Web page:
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When arriving in Taketa city for the first time, the best advice I can give you is “Don’t forget to look back.” This advice can be applied in several ways, but the first and most obvious is if you arrive by train, don’t forget to look back as you exit the station toward Taketa’s main street. When you do, you’ll find the first of Taketa’s many surprises for first-time visitors: a lovely waterfall cascading down a sheer rock face behind the station. Bungo-Taketa station is one of the most picturesque I have seen in Japan.
Looking Back at Taketa’s Hidden Christians
If you start your exploration of this lovely castle town located in the once protective shadow of Oka Castle Ruins from the station (or the parking lot next to the station if you arrive by car), take the main street leading over the bridge and away from the station. About 100 meters further on the right side of the street you will find Misterio, Taketa’s Hidden Christian Museum. You might be aware that although Christianity in Japan had a strong start in the 16th century, political influences from both inside and outside of Japan eventually caused Christianity to be outlawed under threat of torture and death. As a result, the 15,000 Christians who once lived in the Taketa area were either persecuted, forced to recant their faith, or as many chose to do, go into hiding. Because of the extreme secrecy required to continue practicing their faith, little history has been recorded about these people. But the researchers behind Misterio, the first museum of its kind in Japan, have sought to uncover those mysteries.
Christianity in Taketa flourished in a large part because the samurai clans who ruled Oka Castle were either Christians themselves or sympathetic to those of the Christian faith. Shiga Chikatsugu, who also took the Christian name Don Paulo, was a samurai Lord who once ruled Oka Castle and was a great evangelist of the faith. Even when the Shiga family were persecuted for their faith by the government under Toyotomi, the Nakagawa clan, who took over the castle, were generally sympathetic to the Christian cause and there is some evidence that members of the clan became Christians themselves.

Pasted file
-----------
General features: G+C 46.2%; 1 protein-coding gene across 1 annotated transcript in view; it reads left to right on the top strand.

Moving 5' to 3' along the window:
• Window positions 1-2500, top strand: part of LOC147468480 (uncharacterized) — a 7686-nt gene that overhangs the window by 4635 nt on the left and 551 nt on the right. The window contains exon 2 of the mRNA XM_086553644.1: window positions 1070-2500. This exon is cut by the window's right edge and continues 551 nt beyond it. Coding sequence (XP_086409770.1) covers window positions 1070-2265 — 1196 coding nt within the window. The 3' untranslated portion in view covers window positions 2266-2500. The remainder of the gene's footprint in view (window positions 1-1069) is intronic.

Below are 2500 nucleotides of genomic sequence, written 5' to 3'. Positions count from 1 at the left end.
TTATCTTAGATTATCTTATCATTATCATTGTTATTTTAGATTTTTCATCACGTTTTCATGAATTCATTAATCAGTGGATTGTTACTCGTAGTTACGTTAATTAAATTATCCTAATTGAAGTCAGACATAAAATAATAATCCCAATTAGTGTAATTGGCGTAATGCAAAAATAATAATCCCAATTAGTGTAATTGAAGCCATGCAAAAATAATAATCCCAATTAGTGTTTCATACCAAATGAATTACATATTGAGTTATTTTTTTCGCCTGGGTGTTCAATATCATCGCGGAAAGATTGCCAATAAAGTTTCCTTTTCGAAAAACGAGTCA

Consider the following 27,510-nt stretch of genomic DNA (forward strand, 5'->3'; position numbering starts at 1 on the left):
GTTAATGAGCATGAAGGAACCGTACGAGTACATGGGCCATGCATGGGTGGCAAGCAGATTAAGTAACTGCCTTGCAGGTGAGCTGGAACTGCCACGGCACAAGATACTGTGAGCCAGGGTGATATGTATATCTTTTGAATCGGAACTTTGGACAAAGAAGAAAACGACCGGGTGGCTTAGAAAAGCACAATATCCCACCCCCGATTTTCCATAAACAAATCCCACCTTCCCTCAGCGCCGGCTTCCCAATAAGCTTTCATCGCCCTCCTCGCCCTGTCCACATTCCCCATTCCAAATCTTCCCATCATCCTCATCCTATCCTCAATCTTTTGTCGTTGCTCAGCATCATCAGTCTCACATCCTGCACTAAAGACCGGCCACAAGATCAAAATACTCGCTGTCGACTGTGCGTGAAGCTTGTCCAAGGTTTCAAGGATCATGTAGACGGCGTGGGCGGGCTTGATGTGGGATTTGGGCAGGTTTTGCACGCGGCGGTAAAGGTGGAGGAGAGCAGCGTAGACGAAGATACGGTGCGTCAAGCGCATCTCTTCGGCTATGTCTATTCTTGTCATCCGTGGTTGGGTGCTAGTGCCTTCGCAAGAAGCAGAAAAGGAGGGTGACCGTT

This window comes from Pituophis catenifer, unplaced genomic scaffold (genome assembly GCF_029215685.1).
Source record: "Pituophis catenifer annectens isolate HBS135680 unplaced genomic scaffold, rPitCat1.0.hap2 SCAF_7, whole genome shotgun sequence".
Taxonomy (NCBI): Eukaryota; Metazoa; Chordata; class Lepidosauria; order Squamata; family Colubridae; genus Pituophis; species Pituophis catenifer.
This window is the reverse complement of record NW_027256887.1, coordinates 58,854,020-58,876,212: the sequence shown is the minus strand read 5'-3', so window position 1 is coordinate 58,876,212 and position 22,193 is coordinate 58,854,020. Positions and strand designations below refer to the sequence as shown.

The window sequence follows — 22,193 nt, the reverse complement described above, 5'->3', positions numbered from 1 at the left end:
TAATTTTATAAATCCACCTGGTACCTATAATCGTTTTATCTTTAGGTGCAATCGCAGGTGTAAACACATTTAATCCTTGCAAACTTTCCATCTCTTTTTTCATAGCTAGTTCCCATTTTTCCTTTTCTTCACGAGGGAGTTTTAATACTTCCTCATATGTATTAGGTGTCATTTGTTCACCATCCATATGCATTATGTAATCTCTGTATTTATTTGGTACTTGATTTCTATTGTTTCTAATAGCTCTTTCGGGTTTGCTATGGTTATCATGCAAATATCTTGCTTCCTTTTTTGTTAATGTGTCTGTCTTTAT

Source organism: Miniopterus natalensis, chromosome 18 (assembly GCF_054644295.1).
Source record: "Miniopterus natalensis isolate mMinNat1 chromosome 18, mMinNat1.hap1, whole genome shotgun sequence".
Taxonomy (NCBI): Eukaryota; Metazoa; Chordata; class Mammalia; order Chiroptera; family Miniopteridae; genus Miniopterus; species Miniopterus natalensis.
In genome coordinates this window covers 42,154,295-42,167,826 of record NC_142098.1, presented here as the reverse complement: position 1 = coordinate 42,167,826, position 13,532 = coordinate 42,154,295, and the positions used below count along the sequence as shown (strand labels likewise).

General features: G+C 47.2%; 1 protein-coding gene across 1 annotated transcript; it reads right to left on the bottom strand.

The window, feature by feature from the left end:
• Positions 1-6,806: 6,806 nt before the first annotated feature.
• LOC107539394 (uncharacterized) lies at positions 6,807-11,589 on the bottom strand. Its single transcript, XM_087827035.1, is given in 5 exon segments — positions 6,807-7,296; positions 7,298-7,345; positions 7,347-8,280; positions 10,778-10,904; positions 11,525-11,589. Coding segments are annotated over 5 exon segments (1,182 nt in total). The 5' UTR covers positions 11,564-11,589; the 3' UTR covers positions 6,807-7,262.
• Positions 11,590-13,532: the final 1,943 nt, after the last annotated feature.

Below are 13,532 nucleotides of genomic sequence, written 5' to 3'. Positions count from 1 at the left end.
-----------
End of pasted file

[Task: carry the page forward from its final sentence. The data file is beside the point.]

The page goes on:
While the museum contains a great deal of discovered evidence of hidden Christians in Taketa, the most stunning evidence is found at the Christian Cave Chapel, hidden in the forest beneath the Hirose Shrine. The land containing the cave was once owned by a high-ranking official of the Nakagawa clan, so the existence of such a place was extremely dangerous for both himself and the Nakagawa clan. The cave was used both to hide Christians who were being sought after and to hold Christian services. A small cross and candleholder are still visible on an altar carved into the stone in the back of the cave.
For those interested in learning more about the fascinating history of Taketa’s hidden Christians, Misterio produces a map of some of the places of interest so you can take a self-guided tour. If you can plan ahead, it is possible to book a tour guide in advance by calling the museum at 0974-63-3383.
Looking Back on Japan’s Edo Era